IFPI Digital Music Report 2o13: Global Recorded Music Revenues Climb For The First Time Since 2013
One of the statistics that stood out to me in this piece was that “performance rights income increased in value by an estimated 9.2% in 2012 and now accounts for around 6% of overall industry revenues, up from 3% in 2007.” This increase is directly related to the growth of digital streaming platforms both into new markets (the piece states that streaming platforms are in 100 countries compared to 23 countries the year before) as well as the increase in users (paid and unpaid).
Pandora, Rdio, Mog, Spotify, iTunes Radio, etc. all pay a micro-penny statutory rate to SoundExchange and a negotiated royalty rate (either based on percentage of revenue or usage-based) to ASCAP/BMI/SESAC for digital public performance. They pay similarily to foreign PROs as well.
This increase in performace revenue resulted in $990,000,000 in music industry revenue (6% of the $16.5 BILLION global revenue cited in the piece). These monies go back to songwriters and publishers.
Excerpt from the piece, “IFPI Digital Music Report 2o13: Global Recorded Music Revenues Climb For The First Time Since 2013” by Richard Smirke for BillboardBiz.com:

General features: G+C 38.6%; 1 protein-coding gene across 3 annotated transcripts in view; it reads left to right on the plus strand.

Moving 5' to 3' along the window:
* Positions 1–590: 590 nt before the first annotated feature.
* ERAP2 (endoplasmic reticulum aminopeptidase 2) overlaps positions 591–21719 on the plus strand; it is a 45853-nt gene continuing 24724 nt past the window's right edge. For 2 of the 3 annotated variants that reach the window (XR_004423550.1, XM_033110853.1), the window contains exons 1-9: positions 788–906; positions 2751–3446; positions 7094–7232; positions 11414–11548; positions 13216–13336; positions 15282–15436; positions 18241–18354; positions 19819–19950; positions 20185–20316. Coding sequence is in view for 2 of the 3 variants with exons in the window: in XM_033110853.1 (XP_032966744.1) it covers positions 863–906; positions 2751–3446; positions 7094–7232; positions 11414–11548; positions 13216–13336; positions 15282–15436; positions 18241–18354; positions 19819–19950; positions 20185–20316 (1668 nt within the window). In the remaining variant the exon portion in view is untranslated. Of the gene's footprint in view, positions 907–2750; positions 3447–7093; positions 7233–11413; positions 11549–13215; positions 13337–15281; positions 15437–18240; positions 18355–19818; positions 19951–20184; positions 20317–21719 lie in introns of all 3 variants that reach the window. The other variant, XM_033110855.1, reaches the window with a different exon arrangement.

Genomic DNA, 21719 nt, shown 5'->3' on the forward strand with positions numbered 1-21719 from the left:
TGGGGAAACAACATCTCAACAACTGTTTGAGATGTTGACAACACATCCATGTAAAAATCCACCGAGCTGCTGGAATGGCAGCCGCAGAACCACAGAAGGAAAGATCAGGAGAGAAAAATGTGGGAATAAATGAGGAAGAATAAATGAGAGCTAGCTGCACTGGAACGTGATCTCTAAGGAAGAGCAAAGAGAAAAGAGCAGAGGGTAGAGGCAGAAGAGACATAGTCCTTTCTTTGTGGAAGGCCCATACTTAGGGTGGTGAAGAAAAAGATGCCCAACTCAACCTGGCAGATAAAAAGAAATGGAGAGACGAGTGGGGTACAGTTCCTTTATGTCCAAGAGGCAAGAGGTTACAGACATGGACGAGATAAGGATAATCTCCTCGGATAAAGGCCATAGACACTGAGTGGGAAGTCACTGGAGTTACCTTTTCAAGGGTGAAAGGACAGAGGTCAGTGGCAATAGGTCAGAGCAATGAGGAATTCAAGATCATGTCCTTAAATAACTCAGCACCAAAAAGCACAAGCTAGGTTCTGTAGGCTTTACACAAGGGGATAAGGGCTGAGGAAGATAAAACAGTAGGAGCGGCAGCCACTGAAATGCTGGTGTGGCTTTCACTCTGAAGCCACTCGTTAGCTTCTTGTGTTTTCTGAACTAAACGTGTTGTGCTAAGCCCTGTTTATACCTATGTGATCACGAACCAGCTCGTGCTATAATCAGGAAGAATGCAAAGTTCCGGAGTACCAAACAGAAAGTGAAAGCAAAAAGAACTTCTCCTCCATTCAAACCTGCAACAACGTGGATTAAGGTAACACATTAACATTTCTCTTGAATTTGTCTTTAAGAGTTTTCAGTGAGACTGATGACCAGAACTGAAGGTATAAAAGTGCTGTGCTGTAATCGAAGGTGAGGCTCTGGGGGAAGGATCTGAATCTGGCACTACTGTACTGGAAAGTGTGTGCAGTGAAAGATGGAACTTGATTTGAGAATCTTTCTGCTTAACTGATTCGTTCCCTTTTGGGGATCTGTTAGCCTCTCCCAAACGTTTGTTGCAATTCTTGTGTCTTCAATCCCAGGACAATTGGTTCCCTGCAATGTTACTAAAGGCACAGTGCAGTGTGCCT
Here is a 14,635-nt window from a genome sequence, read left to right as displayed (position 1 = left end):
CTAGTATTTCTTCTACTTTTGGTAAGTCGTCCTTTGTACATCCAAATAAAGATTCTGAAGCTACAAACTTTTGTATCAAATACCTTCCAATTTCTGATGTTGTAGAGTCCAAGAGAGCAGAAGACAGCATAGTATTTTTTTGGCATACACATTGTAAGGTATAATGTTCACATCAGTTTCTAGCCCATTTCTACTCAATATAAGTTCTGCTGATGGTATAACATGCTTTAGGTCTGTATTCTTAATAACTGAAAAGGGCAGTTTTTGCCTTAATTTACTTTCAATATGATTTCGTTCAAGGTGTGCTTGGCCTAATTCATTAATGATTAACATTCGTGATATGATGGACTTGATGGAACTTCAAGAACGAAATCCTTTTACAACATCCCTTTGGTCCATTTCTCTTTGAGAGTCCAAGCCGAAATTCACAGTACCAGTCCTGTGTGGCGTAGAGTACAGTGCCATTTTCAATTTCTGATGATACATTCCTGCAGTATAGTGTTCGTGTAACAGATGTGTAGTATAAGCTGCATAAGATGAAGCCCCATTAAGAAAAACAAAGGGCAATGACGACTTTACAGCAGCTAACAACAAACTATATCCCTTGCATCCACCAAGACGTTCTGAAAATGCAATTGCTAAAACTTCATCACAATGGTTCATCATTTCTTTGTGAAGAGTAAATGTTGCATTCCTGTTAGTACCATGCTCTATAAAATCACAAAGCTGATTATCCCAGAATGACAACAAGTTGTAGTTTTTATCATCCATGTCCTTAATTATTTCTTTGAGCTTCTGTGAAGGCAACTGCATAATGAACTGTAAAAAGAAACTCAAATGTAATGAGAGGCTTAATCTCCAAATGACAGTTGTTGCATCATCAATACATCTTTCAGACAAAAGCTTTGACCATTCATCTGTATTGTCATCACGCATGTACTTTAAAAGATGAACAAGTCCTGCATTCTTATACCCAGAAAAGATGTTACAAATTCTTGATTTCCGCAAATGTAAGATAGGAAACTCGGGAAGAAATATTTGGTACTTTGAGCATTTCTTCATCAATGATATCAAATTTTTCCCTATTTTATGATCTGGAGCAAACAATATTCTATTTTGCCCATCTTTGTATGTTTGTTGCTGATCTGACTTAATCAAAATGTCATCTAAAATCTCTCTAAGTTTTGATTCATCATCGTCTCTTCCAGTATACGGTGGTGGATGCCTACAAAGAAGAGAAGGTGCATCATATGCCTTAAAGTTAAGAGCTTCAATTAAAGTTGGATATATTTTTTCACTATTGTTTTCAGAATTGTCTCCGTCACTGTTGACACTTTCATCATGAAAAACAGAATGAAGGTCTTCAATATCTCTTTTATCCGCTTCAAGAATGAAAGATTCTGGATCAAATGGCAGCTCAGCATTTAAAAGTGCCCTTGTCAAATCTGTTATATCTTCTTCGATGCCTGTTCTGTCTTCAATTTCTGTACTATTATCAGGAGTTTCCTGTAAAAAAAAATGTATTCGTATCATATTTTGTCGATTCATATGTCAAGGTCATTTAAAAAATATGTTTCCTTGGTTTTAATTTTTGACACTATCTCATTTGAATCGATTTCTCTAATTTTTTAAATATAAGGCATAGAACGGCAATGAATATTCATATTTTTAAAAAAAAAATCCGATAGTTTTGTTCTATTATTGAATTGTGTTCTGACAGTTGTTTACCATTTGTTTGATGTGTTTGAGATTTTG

It’s been a long time coming, but the global recorded music industry is finally “well on the road to recovery,” declared Frances Moore, chief executive, IFPI, at the London launch of IFPI’s annual Digital Music Report.
In 2012, strong growth in digital sales and services helped fuel a 0.3% rise in global recorded music revenues – the first year of industry growth since 1999, says IFPI. Global digital revenues climbed 9%, with major licensed digital services and stores now operating in over 100 markets, as compared to 23 countries only twelve months ago.
The Digital Music Report, which was unveiled today (Feb. 26) at IFPI’s London offices, placed the total trade value of Global recorded music industry revenues in 2012 at $16.5 billion, up from $16.2 billion the previous year.
Total digital revenues for 2012 are estimated at $5.6 billion, up 9% on 2011’s figure of $5.2 billion. Digital now accounts for more than a third of total industry revenues (34%) with digital revenues making up more than 50% of all recorded music income in Norway, Sweden and the U.S.
While the 0.3% rise in total trade value is undoubtedly significant and provides strong reason for cheer, it is worth placing in context. In 1999, the last year that the recorded music industry posted a growth in revenue, its global total trade value stood at $27.8 billion (adjusted to the 2012 exchange rate). In 2005, it’s stood at $22.9 billion, according to IFPI figures.
Read complete article here.